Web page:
If you have any questions or want to help the project grow, please contact Jenny Bach 962-2200 x227 or This e-mail address is being protected from spambots. You need JavaScript enabled to view it The school’s website is


Rusty's Hawaiian Coffee PDF Print E-mail

Like coffee itself, the story of the success of Rusty’s Hawaiian coffee is bittersweet.  When Rusty and Lorie Obra moved from New Jersey to Ka‘u with a dream to coax a coffee farm out of old sugarcane land, they had no idea that seven years later, after Rusty’s untimely death, Lorie would be left on her own with a big farm and a big dream.

And Rusty was a man with a dream—to make Ka‘u coffee some of the best in the world. 


Pigs, Potatoes and Ulu Mau Puanui PDF Print E-mail

The drive along Kohala mountain road between Hawi and Waimea is one of the most beautiful in the world.  The landscape is dominated by a sea of green grass, the color ever changing with the passing of the sun and clouds. Deep green tree-covered pu‘u (cinder cones) rise up out of the landscape like giant waves. The strong wind sweeps through—bringing rain, rainbows, moonbows. Black and white cows blink their sweet eyes at passerby.

If you look carefully makai (towards the ocean) you can see rock walls and contours in the landscape. Climbing on top of Pu‘u Kehena, the vertical and horizontal delineations below become even clearer. Obvious, really. The past is hidden right under our eyes.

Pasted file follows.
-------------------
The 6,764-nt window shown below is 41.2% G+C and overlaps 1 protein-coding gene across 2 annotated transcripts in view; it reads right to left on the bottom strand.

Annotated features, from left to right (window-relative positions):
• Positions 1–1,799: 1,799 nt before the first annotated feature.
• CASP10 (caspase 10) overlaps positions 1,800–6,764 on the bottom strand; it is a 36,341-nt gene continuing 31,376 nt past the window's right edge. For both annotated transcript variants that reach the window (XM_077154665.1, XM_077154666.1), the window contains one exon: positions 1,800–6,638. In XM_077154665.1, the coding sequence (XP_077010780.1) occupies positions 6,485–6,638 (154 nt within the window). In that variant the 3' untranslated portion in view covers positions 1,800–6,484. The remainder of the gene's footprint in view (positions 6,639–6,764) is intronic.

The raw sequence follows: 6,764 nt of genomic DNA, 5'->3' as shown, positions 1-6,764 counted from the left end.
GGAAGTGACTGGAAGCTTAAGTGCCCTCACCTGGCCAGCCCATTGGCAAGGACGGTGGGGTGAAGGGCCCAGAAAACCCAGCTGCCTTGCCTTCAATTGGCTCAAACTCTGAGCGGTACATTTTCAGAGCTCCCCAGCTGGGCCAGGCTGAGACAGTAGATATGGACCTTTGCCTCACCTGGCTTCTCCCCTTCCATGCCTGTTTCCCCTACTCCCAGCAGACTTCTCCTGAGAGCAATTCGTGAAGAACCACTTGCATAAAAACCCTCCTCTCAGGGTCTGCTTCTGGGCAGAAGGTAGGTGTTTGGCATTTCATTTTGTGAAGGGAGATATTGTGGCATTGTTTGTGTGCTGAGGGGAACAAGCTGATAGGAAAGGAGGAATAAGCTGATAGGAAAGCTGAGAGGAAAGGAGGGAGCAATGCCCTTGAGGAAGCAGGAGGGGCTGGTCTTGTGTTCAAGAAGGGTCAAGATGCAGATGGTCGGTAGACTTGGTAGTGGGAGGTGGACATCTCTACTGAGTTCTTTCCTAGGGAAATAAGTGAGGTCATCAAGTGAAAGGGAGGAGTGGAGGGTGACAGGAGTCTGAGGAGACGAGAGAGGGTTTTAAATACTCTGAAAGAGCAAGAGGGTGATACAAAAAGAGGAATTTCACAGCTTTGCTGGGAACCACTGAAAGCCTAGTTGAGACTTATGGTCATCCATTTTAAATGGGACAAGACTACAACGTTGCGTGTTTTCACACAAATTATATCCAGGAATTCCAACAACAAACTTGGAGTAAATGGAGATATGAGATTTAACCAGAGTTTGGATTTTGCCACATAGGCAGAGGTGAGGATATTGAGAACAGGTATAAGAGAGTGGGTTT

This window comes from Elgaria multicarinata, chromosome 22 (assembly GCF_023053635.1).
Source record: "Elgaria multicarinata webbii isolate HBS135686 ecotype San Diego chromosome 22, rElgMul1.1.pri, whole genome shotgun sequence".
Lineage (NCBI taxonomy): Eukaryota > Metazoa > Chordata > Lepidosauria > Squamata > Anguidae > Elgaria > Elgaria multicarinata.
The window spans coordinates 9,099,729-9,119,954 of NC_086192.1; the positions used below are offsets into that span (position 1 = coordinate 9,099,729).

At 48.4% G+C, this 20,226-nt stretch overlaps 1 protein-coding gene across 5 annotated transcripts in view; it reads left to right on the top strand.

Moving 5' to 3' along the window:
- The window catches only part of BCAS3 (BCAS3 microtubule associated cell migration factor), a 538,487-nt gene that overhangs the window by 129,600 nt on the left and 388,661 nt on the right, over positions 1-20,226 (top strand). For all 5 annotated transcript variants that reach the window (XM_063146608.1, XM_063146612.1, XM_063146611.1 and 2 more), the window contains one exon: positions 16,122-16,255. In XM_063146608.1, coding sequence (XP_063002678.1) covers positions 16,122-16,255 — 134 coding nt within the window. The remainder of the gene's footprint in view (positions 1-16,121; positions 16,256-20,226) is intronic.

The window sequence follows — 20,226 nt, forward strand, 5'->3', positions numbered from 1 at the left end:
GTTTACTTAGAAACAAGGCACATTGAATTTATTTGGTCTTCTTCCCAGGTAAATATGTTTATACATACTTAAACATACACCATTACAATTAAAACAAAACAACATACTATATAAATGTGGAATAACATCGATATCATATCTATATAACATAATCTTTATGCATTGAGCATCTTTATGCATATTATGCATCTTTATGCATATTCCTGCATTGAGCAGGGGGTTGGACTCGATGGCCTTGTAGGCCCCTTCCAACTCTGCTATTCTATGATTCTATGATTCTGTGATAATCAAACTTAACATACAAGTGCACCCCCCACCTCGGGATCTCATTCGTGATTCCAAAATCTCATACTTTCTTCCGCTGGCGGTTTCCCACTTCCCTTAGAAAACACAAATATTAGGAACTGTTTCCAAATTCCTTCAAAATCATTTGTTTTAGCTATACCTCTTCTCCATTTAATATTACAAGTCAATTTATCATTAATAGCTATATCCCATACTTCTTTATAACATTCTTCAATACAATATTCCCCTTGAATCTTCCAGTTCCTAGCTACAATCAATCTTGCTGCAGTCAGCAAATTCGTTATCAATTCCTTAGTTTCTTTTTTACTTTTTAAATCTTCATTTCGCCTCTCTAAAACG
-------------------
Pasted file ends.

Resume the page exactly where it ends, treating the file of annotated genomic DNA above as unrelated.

A Kiawe Forest in Puako - The terroir behind Volcano Island Honey PDF Print E-mail

Richard Spiegel - Volcano Island Honey

Terroir is a French word that describes thesense of place” that you can taste in an agricultural product. According to Wikipedia, the concept of terroir “is the special characteristics that the geography, geology and climate of a certain place, interacting with the plant's genetics, expressed in agricultural products.” Most frequently applied to wine, terroir is also used to explain the unique taste qualities in coffee, cheese, tea and…honey! It may be a little hard to explain terroir, but it is easy to taste it. Especially when we are talking about the Organic White Honey from Volcano Island Honey Company.

The Essential Ingredients in Waimea Body Essentials PDF Print E-mail

Your skin is the largest organ in your body! Waimea Body Essentials owner Jane Hanano’s latest line of body products is called ‘ili—which means skin in Hawaiian. Jane believes that healthy skin is key to a healthy body.

Making luscious body products is actually a third career for Jane. She started out as a court reporter in Kansas and was then assistant to the headmaster at Hawai‘i Preparatory Academy for 13 years. Jane’s father was a farmer and rancher in Kansas, where she grew up, and she was raised with a “have your own business mentality.”  When she left her job at HPA, her latent entrepreneurial upbringing began to take root.